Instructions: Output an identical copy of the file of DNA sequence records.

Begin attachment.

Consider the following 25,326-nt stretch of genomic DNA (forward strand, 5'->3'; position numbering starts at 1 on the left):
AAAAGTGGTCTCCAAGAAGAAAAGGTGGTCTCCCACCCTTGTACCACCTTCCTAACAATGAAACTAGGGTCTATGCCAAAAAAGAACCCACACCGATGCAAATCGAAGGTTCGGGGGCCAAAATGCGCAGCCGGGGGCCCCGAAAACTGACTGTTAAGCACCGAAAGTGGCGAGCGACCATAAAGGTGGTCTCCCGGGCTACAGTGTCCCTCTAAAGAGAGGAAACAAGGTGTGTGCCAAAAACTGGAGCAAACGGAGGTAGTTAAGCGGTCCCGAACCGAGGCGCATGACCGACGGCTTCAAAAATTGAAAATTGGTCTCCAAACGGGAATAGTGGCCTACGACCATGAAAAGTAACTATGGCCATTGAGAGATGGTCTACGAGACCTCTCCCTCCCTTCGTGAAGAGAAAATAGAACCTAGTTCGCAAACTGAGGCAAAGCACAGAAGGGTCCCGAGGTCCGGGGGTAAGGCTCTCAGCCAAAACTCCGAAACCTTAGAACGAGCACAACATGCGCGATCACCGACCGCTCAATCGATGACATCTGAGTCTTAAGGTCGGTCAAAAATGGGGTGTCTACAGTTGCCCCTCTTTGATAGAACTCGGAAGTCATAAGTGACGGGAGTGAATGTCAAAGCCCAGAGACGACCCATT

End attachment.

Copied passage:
Consider the following 25,326-nt stretch of genomic DNA (forward strand, 5'->3'; position numbering starts at 1 on the left):
AAAAGTGGTCTCCAAGAAGAAAAGGTGGTCTCCCACCCTTGTACCACCTTCCTAACAATGAAACTAGGGTCTATGCCAAAAAAGAACCCACACCGATGCAAATCGAAGGTTCGGGGGCCAAAATGCGCAGCCGGGGGCCCCGAAAACTGACTGTTAAGCACCGAAAGTGGCGAGCGACCATAAAGGTGGTCTCCCGGGCTACAGTGTCCCTCTAAAGAGAGGAAACAAGGTGTGTGCCAAAAACTGGAGCAAACGGAGGTAGTTAAGCGGTCCCGAACCGAGGCGCATGACCGACGGCTTCAAAAATTGAAAATTGGTCTCCAAACGGGAATAGTGGCCTACGACCATGAAAAGTAACTATGGCCATTGAGAGATGGTCTACGAGACCTCTCCCTCCCTTCGTGAAGAGAAAATAGAACCTAGTTCGCAAACTGAGGCAAAGCACAGAAGGGTCCCGAGGTCCGGGGGTAAGGCTCTCAGCCAAAACTCCGAAACCTTAGAACGAGCACAACATGCGCGATCACCGACCGCTCAATCGATGACATCTGAGTCTTAAGGTCGGTCAAAAATGGGGTGTCTACAGTTGCCCCTCTTTGATAGAACTCGGAAGTCATAAGTGACGGGAGTGAATGTCAAAGCCCAGAGACGACCCATT